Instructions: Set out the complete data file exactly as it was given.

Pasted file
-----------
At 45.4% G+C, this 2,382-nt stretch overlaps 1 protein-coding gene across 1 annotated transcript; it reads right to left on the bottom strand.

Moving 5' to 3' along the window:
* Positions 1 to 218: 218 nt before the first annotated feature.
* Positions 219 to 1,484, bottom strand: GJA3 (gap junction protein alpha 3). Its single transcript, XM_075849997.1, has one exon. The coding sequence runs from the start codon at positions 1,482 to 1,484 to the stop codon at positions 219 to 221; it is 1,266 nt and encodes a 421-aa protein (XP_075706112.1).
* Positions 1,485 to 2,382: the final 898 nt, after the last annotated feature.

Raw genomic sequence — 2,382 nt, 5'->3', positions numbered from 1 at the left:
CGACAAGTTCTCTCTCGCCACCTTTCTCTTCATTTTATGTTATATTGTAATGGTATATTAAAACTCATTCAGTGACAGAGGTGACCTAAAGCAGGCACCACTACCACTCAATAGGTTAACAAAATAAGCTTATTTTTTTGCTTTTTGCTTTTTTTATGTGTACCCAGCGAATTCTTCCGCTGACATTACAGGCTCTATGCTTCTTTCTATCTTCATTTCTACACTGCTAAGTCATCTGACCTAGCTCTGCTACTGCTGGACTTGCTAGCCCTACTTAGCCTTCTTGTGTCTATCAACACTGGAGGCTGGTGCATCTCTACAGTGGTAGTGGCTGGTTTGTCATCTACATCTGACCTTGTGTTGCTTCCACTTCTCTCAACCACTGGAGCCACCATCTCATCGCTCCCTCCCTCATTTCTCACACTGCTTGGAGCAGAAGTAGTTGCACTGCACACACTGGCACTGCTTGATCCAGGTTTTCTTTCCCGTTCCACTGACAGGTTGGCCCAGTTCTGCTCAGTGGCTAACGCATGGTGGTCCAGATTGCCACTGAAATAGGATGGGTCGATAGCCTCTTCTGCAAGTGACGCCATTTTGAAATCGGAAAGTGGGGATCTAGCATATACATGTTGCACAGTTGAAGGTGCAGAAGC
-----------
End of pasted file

At 45.4% G+C, this 2,382-nt stretch overlaps 1 protein-coding gene across 1 annotated transcript; it reads right to left on the bottom strand.

Moving 5' to 3' along the window:
* Positions 1 to 218: 218 nt before the first annotated feature.
* Positions 219 to 1,484, bottom strand: GJA3 (gap junction protein alpha 3). Its single transcript, XM_075849997.1, has one exon. The coding sequence runs from the start codon at positions 1,482 to 1,484 to the stop codon at positions 219 to 221; it is 1,266 nt and encodes a 421-aa protein (XP_075706112.1).
* Positions 1,485 to 2,382: the final 898 nt, after the last annotated feature.

Raw genomic sequence — 2,382 nt, 5'->3', positions numbered from 1 at the left:
CGACAAGTTCTCTCTCGCCACCTTTCTCTTCATTTTATGTTATATTGTAATGGTATATTAAAACTCATTCAGTGACAGAGGTGACCTAAAGCAGGCACCACTACCACTCAATAGGTTAACAAAATAAGCTTATTTTTTTGCTTTTTGCTTTTTTTATGTGTACCCAGCGAATTCTTCCGCTGACATTACAGGCTCTATGCTTCTTTCTATCTTCATTTCTACACTGCTAAGTCATCTGACCTAGCTCTGCTACTGCTGGACTTGCTAGCCCTACTTAGCCTTCTTGTGTCTATCAACACTGGAGGCTGGTGCATCTCTACAGTGGTAGTGGCTGGTTTGTCATCTACATCTGACCTTGTGTTGCTTCCACTTCTCTCAACCACTGGAGCCACCATCTCATCGCTCCCTCCCTCATTTCTCACACTGCTTGGAGCAGAAGTAGTTGCACTGCACACACTGGCACTGCTTGATCCAGGTTTTCTTTCCCGTTCCACTGACAGGTTGGCCCAGTTCTGCTCAGTGGCTAACGCATGGTGGTCCAGATTGCCACTGAAATAGGATGGGTCGATAGCCTCTTCTGCAAGTGACGCCATTTTGAAATCGGAAAGTGGGGATCTAGCATATACATGTTGCACAGTTGAAGGTGCAGAAGC